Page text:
Monday, April 2, 2012

Add Your Favorite Wood Stove to Your Spring Cleaning List

[Photo caption: Look closely at your wood stove door gaskets to make sure they are still in good shape.]


Your faithful stove has kept you toasty through the winter; now is the time to schedule a chimney sweep and cleaning to perform all the routine annual maintenance.

Like a favorite automobile, your wood stove also comes with a certain amount of care to guarantee long-lasting, comforting warmth. Contract a local certified chimney sweep or Morso dealer at least once a year to have your woodstove and chimney professionally cleaned and checked. After all, with the rigors of long term use critical parts may need replacing.

Many of the maintenance checks are related to the internal ‘engine’ parts, such as the firebox liners, door gaskets, bottom grates and baffle plates. A professional inspector can make certain the stove door is air tightness, and also make cosmetic recommendations to keep your stove bright. A thorough evaluation of the ceramic glass is also necessary, as cracks or signs of log impact require immediate attention and replacement.

Finally, when the warm weather is here to stay and it’s time to give your stove a break, you should have it thoroughly cleaned. Remember to leave the primary air control fully open to allow airflow in the combustion chamber and chimney. Ventilating your stove and chimney will prevent premature corrosion caused from moisture. If you have humidity concerns, adding an absorbent substance, such as kitty litter, into the ash pan will also help absorb excess moisture. However, be sure to remove all of this substance prior to the heating season.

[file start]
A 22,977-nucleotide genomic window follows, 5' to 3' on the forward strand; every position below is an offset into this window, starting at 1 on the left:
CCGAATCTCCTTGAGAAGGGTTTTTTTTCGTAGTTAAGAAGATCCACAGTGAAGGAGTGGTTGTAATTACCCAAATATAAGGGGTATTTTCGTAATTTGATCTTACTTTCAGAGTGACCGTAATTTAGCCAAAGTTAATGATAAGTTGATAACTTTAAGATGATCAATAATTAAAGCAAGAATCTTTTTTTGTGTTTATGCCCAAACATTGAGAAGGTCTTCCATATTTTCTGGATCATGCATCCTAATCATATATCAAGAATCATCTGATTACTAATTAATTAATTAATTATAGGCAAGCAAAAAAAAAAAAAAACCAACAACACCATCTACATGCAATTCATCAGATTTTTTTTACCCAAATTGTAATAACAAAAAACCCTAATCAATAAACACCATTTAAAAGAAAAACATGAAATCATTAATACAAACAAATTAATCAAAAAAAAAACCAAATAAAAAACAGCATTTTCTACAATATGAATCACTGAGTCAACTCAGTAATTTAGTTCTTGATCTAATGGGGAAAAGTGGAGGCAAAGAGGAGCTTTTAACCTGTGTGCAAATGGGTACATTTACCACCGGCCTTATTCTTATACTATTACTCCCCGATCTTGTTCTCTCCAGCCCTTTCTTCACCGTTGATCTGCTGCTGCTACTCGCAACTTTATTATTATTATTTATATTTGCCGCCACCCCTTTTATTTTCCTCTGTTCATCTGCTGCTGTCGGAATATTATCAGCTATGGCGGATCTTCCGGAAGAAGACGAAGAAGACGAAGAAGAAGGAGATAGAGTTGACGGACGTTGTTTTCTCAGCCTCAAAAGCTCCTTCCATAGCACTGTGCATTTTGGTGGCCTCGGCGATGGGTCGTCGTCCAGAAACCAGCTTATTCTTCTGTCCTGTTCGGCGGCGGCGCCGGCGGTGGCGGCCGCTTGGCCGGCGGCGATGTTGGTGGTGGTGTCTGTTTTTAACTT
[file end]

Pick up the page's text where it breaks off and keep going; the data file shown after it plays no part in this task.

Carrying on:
Also, make sure that rain water cannot come into contact with your stove. Installing a rain cap on your chimney may be helpful, as long as it does not completely block the flue.

To learn more about wood stove operation, wood storage, and maintenance watch all five Morso educational videos.

1 comment:

  1. A wood-burning stove is a heating appliance capable of burning wood fuel and wood-derived biomass fuel, such as wood pellets. Generally the appliance consists of a solid metal (usually cast iron or steel) closed fire chamber, a fire brick base and an adjustable air control. The appliance will be connected by ventilating stove pipes to a suitable chimney or flue, which will fill with hot combustion gases once the fuel is ignited.
    Camp Stove

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